Cartoon portraits and biographical sketches of men of the day/G. E. Street, R.A.

G. E. STREET, R.A.


Mr. George Edmund Street, R.A., is, as all the world knows, the architect intrusted by Government with the work of erecting the new Law Courts.

Mr. Street was born in 1824. He was educated at the Collegiate School, Camberwell, and learnt his profession under Mr. Owen Carter, at Winchester, and also under Mr. G. G. Scott.

He has always advocated the employment of Gothic architecture, and has written a good deal in support of his views. 'The Brick and Marble Architecture of North Italy in the Middle Ages,' and 'Some Account of Gothic Architecture in Spain,' are his most considerable works. He was elected an Associate of the Royal Academy in May 1866.

Mr. Street has not had any opportunity of showing his power of dealing with a work of national importance up to the present time. Now, he has the opportunity of erecting one of the grandest buildings of the century.

We are proud of our lawyers, if we feel that there is room for improvement in the system they form part of. They are essentially an English production, and a better article than can be found elsewhere, beyond the limits of these realms.

A long-suffering race, their greatest dignitaries have consented to sit for many generations past in buildings called courts. These courts partake most of the nature of the cucumber-frame and the packing-case. They are hot-houses in summer and ice-houses in winter. They have draughts without ventilation, and windows without light. They are mean, dirty, confined, and comfortless. And they are scattered about in a curious manner, calculated to give as much trouble as possible to the persons who transact business in them.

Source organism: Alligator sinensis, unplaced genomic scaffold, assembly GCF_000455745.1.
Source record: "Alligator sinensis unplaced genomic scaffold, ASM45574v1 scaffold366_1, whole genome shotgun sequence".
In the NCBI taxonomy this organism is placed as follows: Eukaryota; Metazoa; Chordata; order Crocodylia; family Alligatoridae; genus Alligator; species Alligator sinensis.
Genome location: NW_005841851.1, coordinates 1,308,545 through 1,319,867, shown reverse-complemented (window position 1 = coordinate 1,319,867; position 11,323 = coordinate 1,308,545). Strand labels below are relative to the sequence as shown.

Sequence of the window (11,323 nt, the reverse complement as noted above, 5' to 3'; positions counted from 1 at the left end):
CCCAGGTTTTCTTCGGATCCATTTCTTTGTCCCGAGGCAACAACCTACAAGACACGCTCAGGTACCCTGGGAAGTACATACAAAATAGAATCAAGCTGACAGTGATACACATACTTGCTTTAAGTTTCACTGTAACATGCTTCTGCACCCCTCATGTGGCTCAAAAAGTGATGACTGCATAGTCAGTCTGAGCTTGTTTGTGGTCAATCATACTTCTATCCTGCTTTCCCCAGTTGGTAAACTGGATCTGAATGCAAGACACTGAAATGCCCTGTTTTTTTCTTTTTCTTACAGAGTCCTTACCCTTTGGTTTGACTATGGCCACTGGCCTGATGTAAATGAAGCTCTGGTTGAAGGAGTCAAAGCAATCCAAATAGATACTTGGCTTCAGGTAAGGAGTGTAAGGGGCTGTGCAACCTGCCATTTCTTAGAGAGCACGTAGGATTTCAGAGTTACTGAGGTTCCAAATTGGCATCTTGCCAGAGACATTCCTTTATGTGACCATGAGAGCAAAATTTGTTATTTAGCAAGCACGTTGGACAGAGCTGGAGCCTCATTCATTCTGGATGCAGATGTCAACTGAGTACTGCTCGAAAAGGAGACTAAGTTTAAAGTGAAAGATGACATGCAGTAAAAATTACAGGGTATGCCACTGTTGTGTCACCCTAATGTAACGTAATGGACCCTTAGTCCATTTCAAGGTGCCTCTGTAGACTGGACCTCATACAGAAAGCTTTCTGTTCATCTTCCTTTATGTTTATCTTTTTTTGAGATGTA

It having been decided that new Courts of Justice should be erected on a scale commensurate with the importance of the uses for which they were
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THE SELECTED ARCHITECT.

intended, there was a competition of the best architects, and their designs were submitted to a committee, composed of more or less competent judges, in the month of January 1867.

The result of the investigation into the merits of the various designs was, that Mr. Street was intrusted with the work.

For a time, what was aptly called the battle of the sites drowned all else; but when the ground on which the buildings were to be erected was once fixed upon, there arose a fresh debate about the merits of Mr. Street's designs, which has been kept up ever since with great zeal and warmth.

This opposition to his designs proceeds, not from the public, but from two or three interested and self-satisfied little cliques, who cannot lose, if they do not gain, by—in vulgar speech—kicking up a row.

Mr. Street has not made an accurate imitation of mediæval detail, but has designed an edifice in a style perfectly free and elastic, and one which lends itself easily to every useful requirement of the present age. He has succeeded in grouping together eighteen law courts and their appendant offices in a design which promises a very fine and altogether suitable building.

Mr. Street's difficult task has been to consult the convenience of both branches of the legal profession, and to produce a building pleasing to the public who will pay for it. The dissatisfaction of professional critics is quite accounted for by the fact that they are dealing with the proposals of the selected architect.